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Generalized Anxiety Disorder (GAD) Explained

Everyone feels anxious from time to time, especially during the more stressful events that occur in life. However, if you’re experiencing consistent and excessive anxiety day in and day out, you may have a mental health disorder known as Generalized Anxiety Disorder (GAD).

GAD is characterized by ongoing anxiety and worry that’s difficult to control and interferes with an individual’s everyday activities. It’s possible to develop this mood disorder as a child or gradually as an adult, and its symptoms are very similar to obsessive-compulsive disorder (OCD), Panic Disorder (PD), and other types of anxiety – although each is its own distinct mental health condition.

Living with GAD can pose many long-term challenges in life. More often than not, GAD occurs with other mood disorders, including Major Depressive Disorder (MDD), as well as the conditions mentioned above. Mental health professionals typically diagnose GAD in individuals when the worrying and feelings of anxiousness persist on almost a daily basis for a period of six months. This is considered to be to the point of prohibiting a person from living a normal life.

 

The Symptoms of Generalized Anxiety Disorder

GAD tends to develop when an individual is unable to cope with their internal stress, which is seen in the areas of the brain that control fear and anxiety. It can also be a side effect of medicine or substance use, or it can be related to certain medical conditions that increase hormone activity.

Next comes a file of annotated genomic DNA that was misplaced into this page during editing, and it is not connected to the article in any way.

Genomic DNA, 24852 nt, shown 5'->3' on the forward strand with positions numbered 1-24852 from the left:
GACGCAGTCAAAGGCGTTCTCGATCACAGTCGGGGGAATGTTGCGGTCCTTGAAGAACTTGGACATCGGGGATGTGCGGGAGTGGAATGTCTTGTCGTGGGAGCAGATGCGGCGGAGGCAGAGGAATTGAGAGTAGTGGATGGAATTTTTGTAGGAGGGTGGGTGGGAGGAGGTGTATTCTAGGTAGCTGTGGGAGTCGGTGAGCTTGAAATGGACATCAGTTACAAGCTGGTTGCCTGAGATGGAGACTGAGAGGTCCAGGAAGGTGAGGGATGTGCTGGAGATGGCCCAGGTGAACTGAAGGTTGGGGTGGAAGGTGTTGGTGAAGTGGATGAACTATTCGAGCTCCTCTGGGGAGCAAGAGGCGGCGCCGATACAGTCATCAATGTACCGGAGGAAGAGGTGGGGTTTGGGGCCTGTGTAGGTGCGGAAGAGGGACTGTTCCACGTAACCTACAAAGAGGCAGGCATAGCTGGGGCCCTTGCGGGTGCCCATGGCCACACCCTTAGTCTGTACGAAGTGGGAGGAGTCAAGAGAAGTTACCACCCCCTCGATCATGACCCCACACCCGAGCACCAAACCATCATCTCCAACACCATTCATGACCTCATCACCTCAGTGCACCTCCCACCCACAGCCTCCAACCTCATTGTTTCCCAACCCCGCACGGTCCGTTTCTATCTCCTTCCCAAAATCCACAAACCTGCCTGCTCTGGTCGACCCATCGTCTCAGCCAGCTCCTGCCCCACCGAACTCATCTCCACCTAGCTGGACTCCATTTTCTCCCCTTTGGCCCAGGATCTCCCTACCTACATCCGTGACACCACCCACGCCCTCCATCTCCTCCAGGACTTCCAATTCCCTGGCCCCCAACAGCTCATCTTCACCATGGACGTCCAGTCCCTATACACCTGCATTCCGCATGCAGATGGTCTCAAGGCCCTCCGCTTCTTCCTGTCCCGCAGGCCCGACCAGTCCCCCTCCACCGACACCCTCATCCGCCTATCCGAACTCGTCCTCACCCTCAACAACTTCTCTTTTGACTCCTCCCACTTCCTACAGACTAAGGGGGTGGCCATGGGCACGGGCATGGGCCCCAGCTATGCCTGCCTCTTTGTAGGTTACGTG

The most common symptoms of GAD include:

  • the persistent worrying or feelings of anxiousness about things that are not proportionate to the impact of the actual events
  • overthinking plans and solutions to all potential worst-case scenarios
  • perceiving situations and events to be threatening when they aren’t
  • trouble coping with uncertainty
  • indecisiveness and fear of making a wrong decision
  • the inability to let go of worry, even temporarily
  • the inability to relax and constantly feeling restless or on edge
  • difficulty concentrating

There are also physical symptoms associated with GAD, such as:

  • trouble sleeping or insomnia
  • fatigue
  • muscle tension and aches
  • feeling twitchy, trembling
  • nervousness, being easily startled, states of hypervigilance
  • sweating
  • irritability
  • nausea, diarrhea, or irritable bowel syndrome (IBS)

There may be times when these feelings don’t completely consume the individual with GAD, however, they’ll still feel anxious when there’s no reason to. This could cause significant distress in social situations, at work, or in other areas of a person’s life. The worry may also change from one concern to another and change with time and age.

 

How Is GAD Treated?

When it comes to diagnosing GAD, a mental health professional will take into consideration an individual’s overall health and several other factors to determine the right course of treatment.

The treatment can include one or more of the following, depending on the individual case:

  • medication, including antidepressants
  • cognitive behavioral therapy (CBT)
  • relaxation techniques
  • coping techniques
  • making lifestyle changes to reduce stress and become healthier physically and mentally, which often includes avoiding stimulating substances, smoking, alcohol, and even illicit substance use
  • LSD has also been cleared by the FDA for clinical trials for the potential treatment of mood disorders

If you believe you have GAD, please contact us immediately to set up an appointment so that you can start a path toward feeling better!